This week we will be exploring L.S. Dugdale’s book, “The Lost Art of Dying: Reviving Forgotten Wisdom.”

Today’s Bible reading

John 14:1-4 CEB

14 “Don’t be troubled. Trust in God. Trust also in me. 2 My Father’s house has room to spare. If that weren’t the case, would I have told you that I’m going to prepare a place for you? 3 When I go to prepare a place for you, I will return and take you to be with me so that where I am you will be too. 4 You know the way to the place I’m going.”

More thoughts for meditation 

Dugdale references three modern views of death that reflect our societies anxious urge to put the unknowable in a box, give it labels and attempt to file it away so we don’t have to worry about it again. This assumes that not practicing daily reflections on our death will be better than keeping our mortality at the front of our minds. As L.S Dugdale says in The Lost Art of Dying “there is no quick fix for the anxiety of death.” Even for people who practice this meditation regularly. But what is usually found by remembering our death is a deepening of humility and a consciousness of how precious every moment is. 

Reflecting on passing through to the Great Unknown will mean unknowable things for us but it will at least mean we are saying goodbye to the world as we know it. Ruminating on this truth may help us to see what we have as special. Seeing ourselves as truly unique in this world and whose demise is inevitable may help us to treat the people we meet with  a deeper respect. Even more the people we love.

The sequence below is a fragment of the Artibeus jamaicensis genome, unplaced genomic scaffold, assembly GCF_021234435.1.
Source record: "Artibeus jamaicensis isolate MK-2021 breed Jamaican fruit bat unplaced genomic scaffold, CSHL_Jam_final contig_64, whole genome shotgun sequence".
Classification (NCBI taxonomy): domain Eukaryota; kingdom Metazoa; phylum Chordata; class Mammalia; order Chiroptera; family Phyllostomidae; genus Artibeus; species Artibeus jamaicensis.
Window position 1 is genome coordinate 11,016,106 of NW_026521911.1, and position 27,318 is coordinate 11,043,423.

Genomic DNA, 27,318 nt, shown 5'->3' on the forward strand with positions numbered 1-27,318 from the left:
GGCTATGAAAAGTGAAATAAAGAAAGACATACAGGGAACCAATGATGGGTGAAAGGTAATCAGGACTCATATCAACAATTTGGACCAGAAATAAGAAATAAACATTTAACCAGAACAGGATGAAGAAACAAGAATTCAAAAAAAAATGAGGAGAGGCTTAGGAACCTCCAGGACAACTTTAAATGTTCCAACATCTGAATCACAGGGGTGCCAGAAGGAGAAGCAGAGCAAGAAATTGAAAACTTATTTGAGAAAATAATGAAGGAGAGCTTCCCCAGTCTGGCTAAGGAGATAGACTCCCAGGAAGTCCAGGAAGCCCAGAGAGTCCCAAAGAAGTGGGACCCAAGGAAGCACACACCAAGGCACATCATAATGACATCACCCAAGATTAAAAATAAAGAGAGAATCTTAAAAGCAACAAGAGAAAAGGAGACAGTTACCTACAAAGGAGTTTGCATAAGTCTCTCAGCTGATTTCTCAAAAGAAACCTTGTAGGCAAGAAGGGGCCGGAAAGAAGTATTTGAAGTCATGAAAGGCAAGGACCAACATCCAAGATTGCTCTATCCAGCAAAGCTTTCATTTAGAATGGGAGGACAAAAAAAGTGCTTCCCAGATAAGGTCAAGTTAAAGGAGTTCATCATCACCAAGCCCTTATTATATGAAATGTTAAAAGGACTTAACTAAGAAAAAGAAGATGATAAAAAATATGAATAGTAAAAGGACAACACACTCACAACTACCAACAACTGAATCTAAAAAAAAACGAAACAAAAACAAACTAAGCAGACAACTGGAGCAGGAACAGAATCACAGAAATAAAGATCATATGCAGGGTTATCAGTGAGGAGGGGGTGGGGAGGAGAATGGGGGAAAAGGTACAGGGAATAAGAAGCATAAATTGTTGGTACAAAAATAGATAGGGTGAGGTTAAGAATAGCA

Dugdale argues that recognizing finitude and embracing community are the foundational elements of dying well. As you can imagine, these tasks are much more valuable if practiced over the course of a lifetime. Much more valuable than waiting until the years before your death to do so. The point is the sooner we can prepare to die well, the better.

Suggestions for action

Allow whatever comes up for you to exist for a few more moments. Your experiences around death will undoubtedly be uncomfortable to remember. Take some time to journal or think about these questions.

What is the worst part about the fact that you are going to die? Take note of what emotions come up for you…fear, anger, sadness? How easy would it be for you to bring the topic of death up to somebody you’re close with? Would they at least listen to your reflecting on these questions if not answer them for themselves?